• Resolve to be a better listener.

    Becoming an engaged listener is like losing weight: it’s harder than it sounds.  It requires momentarily giving ourselves over to what another is saying.  That must include minimizing other distractions, turning off the far too loquacious chatterbox camped out in our brains, and accepting the challenge of bringing our full attention to another. We can’t do this with everyone all the time.  Listening for nuance is work.  Start with the people that matter most.

  • Protect your soul by deciding to be a more thoughtful gatekeeper and information consumer.

    We allow a lot of worthless messages into our lives:  junk journalism, junk advertising, aimless web-browsing, mean-spirited trolls and the self-obsessed. As tech writer Farhad Manjoo noted last year in the New York Times, the Internet is “loud, shrill, reflexive and ugly.”  It “now seems to be on constant boil.”   So it takes far more personal discipline to keep this stuff at bay and to hold on to our social equilibrium.

    The key is to stay in the discursive world of long-form discourse as much as possible, spending time on articles rather than tweets, in-depth journalism instead of ‘news summaries,’ films in place of youtube videos.

  • Work to put a reasonable limit on the time your children spend with all kinds of screens.

    The American Pediatric Association recommends that children under two spend no time in front of screens.  They need more interactivity as they begin to grow.  Remember that “virtual reality” is a desert compared to the natural world.  Rediscover local parks or just the simple pleasures of a walk around the block.  With my own grandkids it’s been fun to relearn the truth that even young children are naturally weatherized.  Most love to be out and active even in the cold.

  • Resolve to save important feelings and information for face to face discussion.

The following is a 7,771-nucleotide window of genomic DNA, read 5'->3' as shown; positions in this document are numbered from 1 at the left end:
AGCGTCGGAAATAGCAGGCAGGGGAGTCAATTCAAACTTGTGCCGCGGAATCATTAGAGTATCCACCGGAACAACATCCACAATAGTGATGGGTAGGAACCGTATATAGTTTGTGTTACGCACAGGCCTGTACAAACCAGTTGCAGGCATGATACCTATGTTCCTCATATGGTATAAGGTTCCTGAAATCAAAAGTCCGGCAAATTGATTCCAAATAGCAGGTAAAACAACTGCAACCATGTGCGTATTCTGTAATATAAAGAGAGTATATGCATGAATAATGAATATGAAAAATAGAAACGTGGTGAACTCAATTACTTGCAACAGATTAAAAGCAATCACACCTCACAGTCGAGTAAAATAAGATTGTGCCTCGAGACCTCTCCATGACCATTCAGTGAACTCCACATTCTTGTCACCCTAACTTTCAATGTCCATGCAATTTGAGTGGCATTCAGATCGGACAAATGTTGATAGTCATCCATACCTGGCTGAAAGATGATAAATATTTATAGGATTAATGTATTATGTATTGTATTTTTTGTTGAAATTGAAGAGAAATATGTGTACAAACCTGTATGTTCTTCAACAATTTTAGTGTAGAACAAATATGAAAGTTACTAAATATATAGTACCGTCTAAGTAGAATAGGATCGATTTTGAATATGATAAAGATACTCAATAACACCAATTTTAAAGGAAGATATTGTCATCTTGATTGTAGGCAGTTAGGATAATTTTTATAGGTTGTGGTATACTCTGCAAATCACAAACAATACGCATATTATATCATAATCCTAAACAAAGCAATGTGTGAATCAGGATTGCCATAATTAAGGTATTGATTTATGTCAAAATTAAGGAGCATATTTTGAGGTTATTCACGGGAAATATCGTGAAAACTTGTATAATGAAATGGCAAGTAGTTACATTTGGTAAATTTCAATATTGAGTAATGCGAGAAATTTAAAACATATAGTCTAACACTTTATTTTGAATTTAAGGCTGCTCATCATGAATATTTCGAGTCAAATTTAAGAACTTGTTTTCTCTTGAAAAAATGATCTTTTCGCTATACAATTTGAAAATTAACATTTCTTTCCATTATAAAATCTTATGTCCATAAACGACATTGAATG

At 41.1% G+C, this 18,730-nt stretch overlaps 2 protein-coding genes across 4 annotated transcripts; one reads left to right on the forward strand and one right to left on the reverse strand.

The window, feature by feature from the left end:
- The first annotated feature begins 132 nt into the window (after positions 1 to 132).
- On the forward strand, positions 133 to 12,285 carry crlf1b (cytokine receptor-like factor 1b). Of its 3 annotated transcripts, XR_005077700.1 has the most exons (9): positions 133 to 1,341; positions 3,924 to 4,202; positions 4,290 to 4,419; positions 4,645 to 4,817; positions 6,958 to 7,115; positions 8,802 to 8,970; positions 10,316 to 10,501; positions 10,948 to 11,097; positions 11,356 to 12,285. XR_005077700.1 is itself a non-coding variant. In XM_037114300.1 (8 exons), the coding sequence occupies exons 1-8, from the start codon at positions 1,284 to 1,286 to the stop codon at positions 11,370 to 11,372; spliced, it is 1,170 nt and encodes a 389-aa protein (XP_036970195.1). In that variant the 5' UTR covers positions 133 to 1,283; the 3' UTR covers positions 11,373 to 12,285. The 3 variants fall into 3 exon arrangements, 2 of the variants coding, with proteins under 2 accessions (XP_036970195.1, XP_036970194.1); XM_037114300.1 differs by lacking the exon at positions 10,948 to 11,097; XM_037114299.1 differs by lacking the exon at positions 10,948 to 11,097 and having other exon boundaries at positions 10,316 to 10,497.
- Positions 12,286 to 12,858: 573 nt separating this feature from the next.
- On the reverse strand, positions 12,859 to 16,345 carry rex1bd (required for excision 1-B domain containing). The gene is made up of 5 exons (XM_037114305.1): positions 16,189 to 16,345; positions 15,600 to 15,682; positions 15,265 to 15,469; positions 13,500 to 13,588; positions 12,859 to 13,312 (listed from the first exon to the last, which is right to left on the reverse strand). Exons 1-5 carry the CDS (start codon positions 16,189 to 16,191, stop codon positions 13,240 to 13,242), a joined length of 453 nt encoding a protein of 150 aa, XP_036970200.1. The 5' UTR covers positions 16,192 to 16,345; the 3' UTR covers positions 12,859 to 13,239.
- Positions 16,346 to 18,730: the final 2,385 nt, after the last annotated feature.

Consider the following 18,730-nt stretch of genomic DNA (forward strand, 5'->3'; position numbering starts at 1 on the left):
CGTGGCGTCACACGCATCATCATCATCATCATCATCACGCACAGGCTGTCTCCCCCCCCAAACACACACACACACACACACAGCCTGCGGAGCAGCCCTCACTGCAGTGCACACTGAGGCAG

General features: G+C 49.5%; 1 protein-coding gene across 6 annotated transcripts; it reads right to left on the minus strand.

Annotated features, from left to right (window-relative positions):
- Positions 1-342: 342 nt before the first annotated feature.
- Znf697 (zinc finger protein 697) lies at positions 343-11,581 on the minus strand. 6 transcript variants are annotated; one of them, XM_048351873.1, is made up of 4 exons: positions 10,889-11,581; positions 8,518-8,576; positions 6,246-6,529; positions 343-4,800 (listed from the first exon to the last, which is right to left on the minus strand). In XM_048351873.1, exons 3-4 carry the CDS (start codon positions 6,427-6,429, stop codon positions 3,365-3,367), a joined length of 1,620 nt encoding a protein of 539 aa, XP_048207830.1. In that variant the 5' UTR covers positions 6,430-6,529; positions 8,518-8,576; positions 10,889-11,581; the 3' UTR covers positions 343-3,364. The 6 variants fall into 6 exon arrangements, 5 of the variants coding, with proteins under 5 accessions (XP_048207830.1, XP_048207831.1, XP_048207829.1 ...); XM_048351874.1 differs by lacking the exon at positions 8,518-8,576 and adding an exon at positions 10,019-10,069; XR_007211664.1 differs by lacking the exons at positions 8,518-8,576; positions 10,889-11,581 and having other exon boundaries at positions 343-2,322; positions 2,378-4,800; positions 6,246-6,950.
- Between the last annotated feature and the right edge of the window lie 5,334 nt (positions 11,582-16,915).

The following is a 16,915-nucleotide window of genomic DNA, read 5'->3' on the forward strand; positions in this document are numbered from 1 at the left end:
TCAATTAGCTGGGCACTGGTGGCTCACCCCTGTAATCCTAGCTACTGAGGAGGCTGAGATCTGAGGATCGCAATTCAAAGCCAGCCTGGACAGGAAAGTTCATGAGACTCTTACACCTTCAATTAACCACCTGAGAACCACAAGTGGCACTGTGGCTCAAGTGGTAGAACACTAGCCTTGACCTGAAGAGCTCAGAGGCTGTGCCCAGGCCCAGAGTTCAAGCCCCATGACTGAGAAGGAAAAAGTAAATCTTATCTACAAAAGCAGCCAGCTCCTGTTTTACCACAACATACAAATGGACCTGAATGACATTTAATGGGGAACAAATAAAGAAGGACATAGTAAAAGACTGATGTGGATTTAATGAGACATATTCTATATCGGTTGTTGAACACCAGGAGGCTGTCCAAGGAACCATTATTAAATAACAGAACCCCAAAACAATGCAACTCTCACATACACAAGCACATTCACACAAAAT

Proximity with others usually brings out the best in us.  Media that act as surrogates for ourselves (even misnamed “social” media) offer only selected approximations of the real deal.

  • Listen to more music.

    Because it’s almost exclusively the language of feeling, music unites us in ways that ordinary rhetoric can’t.  A friend reports that Mozart has been a nice escape from the numbing effects of recent political news.

  • Help seniors take a break from television news.

    We have convincing research that many older Americans succumb to a deep and unhealthy pessimism fed by too much news and mayhem. Television is often how they pass the time, especially if they live in a facility.  Do what you can to show them the more normal world outside their door.

  • Don’t believe everything you read.

    Apply some healthy skepticism to both real news stories, as well as the paid “clickbait” stories that are often nearby.  In 2016 has shown us anything, it’s that too many Americans form attitudes from conjecture and misinformation, often from low-credibility sources.

  • With the possible exception of those strange relatives up in Duluth, resist dividing the world into “us” and “them.”

    We may think in simple binaries.  But In the end, the complexities of individual lives will always deal the deck that we and others have to play.  Even after this brutal presidential election we need to find the intellectual honesty to acknowledge the inadequacies of our labels.

                    Happy Holidays!